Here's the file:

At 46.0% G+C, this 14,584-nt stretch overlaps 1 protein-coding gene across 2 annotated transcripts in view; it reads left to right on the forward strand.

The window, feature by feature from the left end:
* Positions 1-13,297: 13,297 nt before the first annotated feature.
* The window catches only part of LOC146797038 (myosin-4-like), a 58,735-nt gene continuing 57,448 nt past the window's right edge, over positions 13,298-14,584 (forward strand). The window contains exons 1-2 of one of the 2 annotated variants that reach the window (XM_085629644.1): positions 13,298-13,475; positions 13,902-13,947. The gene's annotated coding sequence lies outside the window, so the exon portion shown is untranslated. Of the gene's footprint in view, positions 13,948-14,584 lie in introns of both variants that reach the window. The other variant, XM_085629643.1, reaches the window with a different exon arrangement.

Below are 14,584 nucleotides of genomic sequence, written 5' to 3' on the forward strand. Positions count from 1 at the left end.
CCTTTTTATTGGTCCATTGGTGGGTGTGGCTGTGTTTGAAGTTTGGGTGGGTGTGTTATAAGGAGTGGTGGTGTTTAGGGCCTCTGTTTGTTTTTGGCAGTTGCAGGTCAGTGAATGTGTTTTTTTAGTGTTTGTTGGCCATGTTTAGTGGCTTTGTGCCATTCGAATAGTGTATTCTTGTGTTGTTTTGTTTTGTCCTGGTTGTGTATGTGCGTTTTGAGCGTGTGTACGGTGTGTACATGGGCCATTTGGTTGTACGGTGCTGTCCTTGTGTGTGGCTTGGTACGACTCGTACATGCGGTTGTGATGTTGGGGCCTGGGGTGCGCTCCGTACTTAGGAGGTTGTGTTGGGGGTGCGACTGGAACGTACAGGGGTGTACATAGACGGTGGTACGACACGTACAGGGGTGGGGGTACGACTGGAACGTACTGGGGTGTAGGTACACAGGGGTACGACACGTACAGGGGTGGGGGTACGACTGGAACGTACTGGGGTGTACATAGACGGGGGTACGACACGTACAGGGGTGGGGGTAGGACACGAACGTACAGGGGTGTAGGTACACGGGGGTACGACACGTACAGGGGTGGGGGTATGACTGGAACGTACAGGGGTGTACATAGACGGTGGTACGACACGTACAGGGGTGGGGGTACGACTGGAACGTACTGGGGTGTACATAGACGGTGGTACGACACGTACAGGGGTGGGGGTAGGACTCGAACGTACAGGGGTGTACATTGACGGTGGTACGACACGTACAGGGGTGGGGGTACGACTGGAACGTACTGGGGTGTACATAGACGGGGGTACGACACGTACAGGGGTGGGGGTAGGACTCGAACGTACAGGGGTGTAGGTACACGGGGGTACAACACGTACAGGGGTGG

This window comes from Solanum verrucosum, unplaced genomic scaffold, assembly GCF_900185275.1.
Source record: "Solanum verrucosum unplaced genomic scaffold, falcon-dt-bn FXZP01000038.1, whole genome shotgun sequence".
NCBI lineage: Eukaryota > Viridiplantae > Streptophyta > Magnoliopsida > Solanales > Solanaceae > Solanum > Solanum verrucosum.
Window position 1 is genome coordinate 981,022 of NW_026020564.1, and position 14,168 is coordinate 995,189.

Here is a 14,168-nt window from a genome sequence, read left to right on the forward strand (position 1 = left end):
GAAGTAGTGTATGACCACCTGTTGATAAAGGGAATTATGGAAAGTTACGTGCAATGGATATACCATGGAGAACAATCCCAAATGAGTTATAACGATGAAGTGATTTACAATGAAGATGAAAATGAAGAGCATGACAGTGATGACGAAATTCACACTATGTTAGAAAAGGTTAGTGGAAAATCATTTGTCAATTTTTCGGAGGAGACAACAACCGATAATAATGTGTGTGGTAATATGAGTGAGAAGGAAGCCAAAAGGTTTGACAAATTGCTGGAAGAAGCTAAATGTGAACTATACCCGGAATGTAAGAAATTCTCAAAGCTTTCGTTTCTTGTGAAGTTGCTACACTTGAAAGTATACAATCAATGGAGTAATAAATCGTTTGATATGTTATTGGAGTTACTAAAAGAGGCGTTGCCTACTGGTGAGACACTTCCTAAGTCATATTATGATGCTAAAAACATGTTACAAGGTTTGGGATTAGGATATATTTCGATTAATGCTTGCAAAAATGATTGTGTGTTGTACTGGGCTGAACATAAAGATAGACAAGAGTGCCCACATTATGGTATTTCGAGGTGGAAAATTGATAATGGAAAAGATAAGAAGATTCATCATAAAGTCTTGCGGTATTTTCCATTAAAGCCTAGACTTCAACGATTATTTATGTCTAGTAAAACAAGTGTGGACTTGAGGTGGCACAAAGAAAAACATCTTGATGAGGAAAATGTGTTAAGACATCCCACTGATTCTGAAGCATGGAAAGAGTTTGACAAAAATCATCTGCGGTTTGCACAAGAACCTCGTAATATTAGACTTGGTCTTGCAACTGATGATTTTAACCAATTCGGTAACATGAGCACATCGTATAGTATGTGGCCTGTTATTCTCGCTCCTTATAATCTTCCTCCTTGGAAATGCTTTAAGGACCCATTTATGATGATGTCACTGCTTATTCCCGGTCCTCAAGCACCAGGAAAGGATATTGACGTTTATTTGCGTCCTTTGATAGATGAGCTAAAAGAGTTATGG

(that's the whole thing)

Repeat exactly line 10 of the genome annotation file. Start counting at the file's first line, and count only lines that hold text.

Window position 1 is genome coordinate 981,022 of NW_026020564.1, and position 14,168 is coordinate 995,189.